Woman pleads guilty to stealing U.S. Postal money orders

Published 4:53 pm Friday, February 21, 2014

A former United States Postal Service employee from Chilton County pleaded guilty Tuesday to stealing more than $27,000 in money orders.

Sharon Harrison, 56, of Maplesville was charged with theft of U.S. Postal Service money orders and theft of government property totaling $27,291.46.

At a hearing Tuesday, she pleaded guilty before U.S. District Judge Karon Bowdre to two counts of theft of money orders and one count of theft of government property.

Prosecutors agreed to dismiss the remaining four charges at sentencing as part of Harrison’s plea agreement.

Harrison was indicted by a federal grand jury Dec. 27, 2013, on charges related to stealing money orders and other postal funds.

Prior to her indictment, Harrison was employed at the Shelby post office.

She was hired by the U.S. Postal Service in May 1988 as a sales/service/distribution clerk and later became the officer-in-charge at the Shelby post office, the plea agreement said.

In April 2013, a U.S. Postal Service report showed discrepancies in transactions in the Shelby post office, where Harrison’s responsibilities included maintaining stamp stock and money order inventories.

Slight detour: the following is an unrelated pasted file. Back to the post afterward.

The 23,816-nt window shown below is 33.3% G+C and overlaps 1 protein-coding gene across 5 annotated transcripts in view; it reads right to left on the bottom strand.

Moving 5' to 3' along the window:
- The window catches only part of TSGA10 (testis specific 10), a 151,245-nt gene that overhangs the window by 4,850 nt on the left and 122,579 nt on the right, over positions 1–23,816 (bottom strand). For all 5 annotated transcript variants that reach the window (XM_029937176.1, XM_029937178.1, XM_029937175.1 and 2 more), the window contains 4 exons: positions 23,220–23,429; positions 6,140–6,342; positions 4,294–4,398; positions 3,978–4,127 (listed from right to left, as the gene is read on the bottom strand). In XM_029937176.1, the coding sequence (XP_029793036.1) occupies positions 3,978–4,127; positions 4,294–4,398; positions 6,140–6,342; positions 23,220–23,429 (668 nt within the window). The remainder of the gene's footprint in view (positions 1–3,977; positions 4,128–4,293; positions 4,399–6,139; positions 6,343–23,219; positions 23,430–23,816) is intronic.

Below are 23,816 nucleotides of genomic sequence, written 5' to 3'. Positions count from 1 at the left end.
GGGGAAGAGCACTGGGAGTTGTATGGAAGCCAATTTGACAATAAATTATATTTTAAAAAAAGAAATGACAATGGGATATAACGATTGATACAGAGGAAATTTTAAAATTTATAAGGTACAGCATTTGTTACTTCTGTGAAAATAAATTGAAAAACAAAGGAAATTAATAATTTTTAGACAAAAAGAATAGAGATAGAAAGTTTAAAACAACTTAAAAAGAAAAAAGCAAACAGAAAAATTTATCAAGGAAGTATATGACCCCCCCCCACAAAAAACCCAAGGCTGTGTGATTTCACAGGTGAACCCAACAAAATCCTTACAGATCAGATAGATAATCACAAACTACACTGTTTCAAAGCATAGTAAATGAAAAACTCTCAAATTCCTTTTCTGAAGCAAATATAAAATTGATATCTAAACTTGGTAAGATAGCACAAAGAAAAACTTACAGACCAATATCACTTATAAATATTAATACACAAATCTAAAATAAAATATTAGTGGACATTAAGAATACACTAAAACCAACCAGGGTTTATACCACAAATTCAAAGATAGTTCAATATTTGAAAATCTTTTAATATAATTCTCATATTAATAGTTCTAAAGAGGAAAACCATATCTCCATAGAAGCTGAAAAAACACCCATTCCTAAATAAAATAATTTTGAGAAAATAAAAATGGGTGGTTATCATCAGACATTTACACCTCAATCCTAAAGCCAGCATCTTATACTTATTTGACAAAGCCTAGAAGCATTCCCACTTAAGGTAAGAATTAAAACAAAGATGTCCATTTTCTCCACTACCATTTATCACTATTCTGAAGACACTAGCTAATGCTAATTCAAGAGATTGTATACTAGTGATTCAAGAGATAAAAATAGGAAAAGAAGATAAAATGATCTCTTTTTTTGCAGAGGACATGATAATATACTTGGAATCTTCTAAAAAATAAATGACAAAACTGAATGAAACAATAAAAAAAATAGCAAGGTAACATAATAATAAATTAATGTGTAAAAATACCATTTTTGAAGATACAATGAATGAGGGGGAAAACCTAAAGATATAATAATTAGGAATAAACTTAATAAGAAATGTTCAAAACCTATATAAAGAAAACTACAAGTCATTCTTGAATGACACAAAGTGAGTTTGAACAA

Special agents with the Office of Inspector General (OIG) investigated the office’s cash and stamp summary and found that 180 money order vouchers were not properly accounted for by Harrison on a daily report, and insufficient cash was on hand for the vouchers.

Harrison was found to be the purchaser of some of the money orders, which is a violation of postal service policy, the plea agreement said.

She confessed in April 2013 to stealing the money orders and claimed she intended to replace the money at the time, but “the vouchers kept piling up,” the plea agreement said.

Harrison has repaid the U.S. Postal Service for the money orders she used, according to the agreement.

Harrison was released on bond. Her sentencing hearing is scheduled for July 10 at 11:30 a.m.

She is being represented by Clanton attorney Angie Collins, and Assistant U.S. Attorney Frank M. Salter is prosecuting the case.

Collins did not return phone calls seeking comment.

The maximum punishment for theft of U.S. Postal money orders is up to five years in prison and a $250,000 fine, and the maximum punishment for theft of government property is up to 10 years in prison and a $250,000 fine.